Embodied Practice, Part 4: Tools For Breathing Vitality Into Your Life

 

By Eliza Demarest


When was the last time you intentionally took three slow, deep breaths? For some of us, maybe this is a daily practice. However, most of us tend to have stressful breathing patterns.

 
Aspen City of Wellbeing Contributor, Alexa Webster - founder of Seeds of Remembrance, yogini, altar goddess. 

Aspen City of Wellbeing Contributor, Alexa Webster - founder of Seeds of Remembrance, yogini, altar goddess. 

 

We distress our breath in long lines at the grocery store, at work, arguing with friends, a family member or a spouse, and driving. Physical, mental and emotional injuries affect the state of our breath as well. High intensity activities such as yoga, cross fit, and indoor and outdoor recreational sports can also increase your heart rate.

An increased heart rate is the outcome of both enjoyable and unenjoyable activities.

So, how can we combat the disrupting anxiety when life’s challenges arise? How can we control our state of breath during physical activities? 

Having a stress free life is unrealistic. However, I believe there are tools in the world that can help eliminate anxiety in the breath before it even happens:

  • Identify the cause. Understanding the emotional triggers in your life can help manage the stress.

  • Practice daily meditation. Our minds are noisy. Quieting the mind helps us concentrate on resting in our own being, without all the distracting noise.

  • Breathe out of your nose. Most oxygen that we breathe into the body happens on the exhale. Since the nose is smaller than the mouth, our lungs absorb oxygen through the exhale at a slower rate. This balances the heart rate and relieves stress.  

  • Slow down. Eat slower. Stretch. Go on a mellow walk in nature. Slow down your habitual practices and you will slow down your breath.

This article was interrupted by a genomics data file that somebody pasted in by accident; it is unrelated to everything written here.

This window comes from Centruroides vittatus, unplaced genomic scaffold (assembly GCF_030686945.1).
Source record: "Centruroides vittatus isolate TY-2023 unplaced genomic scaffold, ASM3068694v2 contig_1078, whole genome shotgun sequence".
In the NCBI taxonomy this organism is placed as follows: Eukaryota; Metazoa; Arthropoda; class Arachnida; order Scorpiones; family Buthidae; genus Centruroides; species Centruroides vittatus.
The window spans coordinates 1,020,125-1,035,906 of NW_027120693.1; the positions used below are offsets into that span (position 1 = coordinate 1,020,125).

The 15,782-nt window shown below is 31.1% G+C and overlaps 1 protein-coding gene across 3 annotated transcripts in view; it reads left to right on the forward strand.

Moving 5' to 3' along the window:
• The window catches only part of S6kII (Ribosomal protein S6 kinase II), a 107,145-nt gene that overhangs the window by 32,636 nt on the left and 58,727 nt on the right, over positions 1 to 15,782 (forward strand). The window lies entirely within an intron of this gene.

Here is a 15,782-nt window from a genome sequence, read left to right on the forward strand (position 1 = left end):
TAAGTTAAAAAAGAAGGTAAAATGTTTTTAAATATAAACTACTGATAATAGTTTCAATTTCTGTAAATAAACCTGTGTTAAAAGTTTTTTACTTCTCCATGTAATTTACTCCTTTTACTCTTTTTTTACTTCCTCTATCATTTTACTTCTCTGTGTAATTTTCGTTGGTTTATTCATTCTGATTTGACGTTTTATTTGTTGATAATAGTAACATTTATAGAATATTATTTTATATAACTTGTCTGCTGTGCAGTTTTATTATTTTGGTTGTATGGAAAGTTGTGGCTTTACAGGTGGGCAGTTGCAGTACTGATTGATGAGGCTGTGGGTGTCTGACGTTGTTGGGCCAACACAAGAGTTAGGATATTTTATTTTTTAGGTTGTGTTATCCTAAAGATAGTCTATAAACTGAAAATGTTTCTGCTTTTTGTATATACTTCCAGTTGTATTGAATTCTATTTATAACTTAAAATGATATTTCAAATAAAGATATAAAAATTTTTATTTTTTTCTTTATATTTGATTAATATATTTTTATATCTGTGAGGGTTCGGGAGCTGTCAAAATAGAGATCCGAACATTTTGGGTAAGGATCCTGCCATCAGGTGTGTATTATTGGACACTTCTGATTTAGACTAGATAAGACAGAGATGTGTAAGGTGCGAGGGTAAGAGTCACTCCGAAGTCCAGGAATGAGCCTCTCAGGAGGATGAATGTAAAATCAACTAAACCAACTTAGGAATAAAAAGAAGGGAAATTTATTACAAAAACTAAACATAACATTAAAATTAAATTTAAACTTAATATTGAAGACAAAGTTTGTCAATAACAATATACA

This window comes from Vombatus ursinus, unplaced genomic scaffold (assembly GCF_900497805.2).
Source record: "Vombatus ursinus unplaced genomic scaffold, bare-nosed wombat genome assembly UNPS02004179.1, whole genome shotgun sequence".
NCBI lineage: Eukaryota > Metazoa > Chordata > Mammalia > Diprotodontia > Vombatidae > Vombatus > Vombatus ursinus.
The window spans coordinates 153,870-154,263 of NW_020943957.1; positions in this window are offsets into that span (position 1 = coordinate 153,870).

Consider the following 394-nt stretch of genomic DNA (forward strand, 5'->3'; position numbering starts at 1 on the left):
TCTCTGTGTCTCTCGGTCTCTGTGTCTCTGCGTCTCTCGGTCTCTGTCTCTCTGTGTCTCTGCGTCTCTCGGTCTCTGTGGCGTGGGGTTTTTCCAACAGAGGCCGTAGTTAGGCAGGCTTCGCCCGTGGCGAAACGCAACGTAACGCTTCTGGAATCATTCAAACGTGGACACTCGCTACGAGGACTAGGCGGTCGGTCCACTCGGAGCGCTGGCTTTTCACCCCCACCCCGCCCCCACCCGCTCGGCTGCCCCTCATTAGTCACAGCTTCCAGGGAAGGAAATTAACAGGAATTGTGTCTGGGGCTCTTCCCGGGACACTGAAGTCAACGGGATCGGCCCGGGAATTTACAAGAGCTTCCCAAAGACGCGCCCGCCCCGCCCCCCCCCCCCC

• Do less. We are all guilty of multitasking. Try to focus on doing one task at a time. You may be surprised by the outcome due to focused attention.  

  • Express gratitude. It can be easy to lose sight of this in the midst of our busy lives. Learn to be grateful for every experience. Take the time to feel the beauty that you already have.

 

 

Breath is needed for LIFE. It is the fundamental ingredient that influences a healthy relationship between the body and the mind.

 
Evan Soroka, Aspen local, E-RYT 500 Viniyoga™ Teacher and Certified Yoga Therapist IAYT Photo Courtesy: Jim Paussa

Evan Soroka, Aspen local, E-RYT 500 Viniyoga™ Teacher and Certified Yoga Therapist IAYT

Photo Courtesy: Jim Paussa


Yoga and meditation teacher, Ashley Turner says that the key to relieving stress, fear and anxiety is to breathe deep. Below is a simple stress relief meditation to do anytime, anywhere… (Ashley will be presenting in Aspen at LEAD WITH LOVE this fall.)

 
 

Author - Eliza Demarest Photo: Sarah Parnell

Author - Eliza Demarest

Photo: Sarah Parnell

Originally from Mount Shasta, California - Eliza is a wellness focused contributor at Aspen City of Wellbeing. She's a lover of all things wellbeing: smoothies, yoga, meditation, glitter, flowers, and time in nature. She's an aspiring road hog. Be sure to honk or wave if you see her cruising on her Harley through the Roaring Fork Valley. 

 
Elizabeth Demarest